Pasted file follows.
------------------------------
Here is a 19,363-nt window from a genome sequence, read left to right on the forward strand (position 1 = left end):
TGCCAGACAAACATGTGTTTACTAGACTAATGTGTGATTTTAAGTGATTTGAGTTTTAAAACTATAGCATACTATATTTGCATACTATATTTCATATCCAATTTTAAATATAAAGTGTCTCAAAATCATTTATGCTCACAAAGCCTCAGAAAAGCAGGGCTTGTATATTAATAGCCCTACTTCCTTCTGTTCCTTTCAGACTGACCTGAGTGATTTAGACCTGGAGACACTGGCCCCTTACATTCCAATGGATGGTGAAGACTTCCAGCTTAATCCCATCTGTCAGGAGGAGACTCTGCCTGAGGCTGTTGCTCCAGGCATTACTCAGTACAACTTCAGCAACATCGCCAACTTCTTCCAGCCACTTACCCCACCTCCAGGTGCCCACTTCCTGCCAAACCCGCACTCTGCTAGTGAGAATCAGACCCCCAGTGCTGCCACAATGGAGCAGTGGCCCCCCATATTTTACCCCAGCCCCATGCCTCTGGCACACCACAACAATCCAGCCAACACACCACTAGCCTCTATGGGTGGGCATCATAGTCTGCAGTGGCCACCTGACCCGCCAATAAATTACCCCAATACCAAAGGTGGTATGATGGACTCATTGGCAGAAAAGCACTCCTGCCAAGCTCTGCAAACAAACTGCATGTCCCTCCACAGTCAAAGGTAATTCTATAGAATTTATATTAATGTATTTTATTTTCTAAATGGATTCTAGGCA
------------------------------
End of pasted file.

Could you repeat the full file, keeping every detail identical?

Here is a 19,363-nt window from a genome sequence, read left to right on the forward strand (position 1 = left end):
TGCCAGACAAACATGTGTTTACTAGACTAATGTGTGATTTTAAGTGATTTGAGTTTTAAAACTATAGCATACTATATTTGCATACTATATTTCATATCCAATTTTAAATATAAAGTGTCTCAAAATCATTTATGCTCACAAAGCCTCAGAAAAGCAGGGCTTGTATATTAATAGCCCTACTTCCTTCTGTTCCTTTCAGACTGACCTGAGTGATTTAGACCTGGAGACACTGGCCCCTTACATTCCAATGGATGGTGAAGACTTCCAGCTTAATCCCATCTGTCAGGAGGAGACTCTGCCTGAGGCTGTTGCTCCAGGCATTACTCAGTACAACTTCAGCAACATCGCCAACTTCTTCCAGCCACTTACCCCACCTCCAGGTGCCCACTTCCTGCCAAACCCGCACTCTGCTAGTGAGAATCAGACCCCCAGTGCTGCCACAATGGAGCAGTGGCCCCCCATATTTTACCCCAGCCCCATGCCTCTGGCACACCACAACAATCCAGCCAACACACCACTAGCCTCTATGGGTGGGCATCATAGTCTGCAGTGGCCACCTGACCCGCCAATAAATTACCCCAATACCAAAGGTGGTATGATGGACTCATTGGCAGAAAAGCACTCCTGCCAAGCTCTGCAAACAAACTGCATGTCCCTCCACAGTCAAAGGTAATTCTATAGAATTTATATTAATGTATTTTATTTTCTAAATGGATTCTAGGCA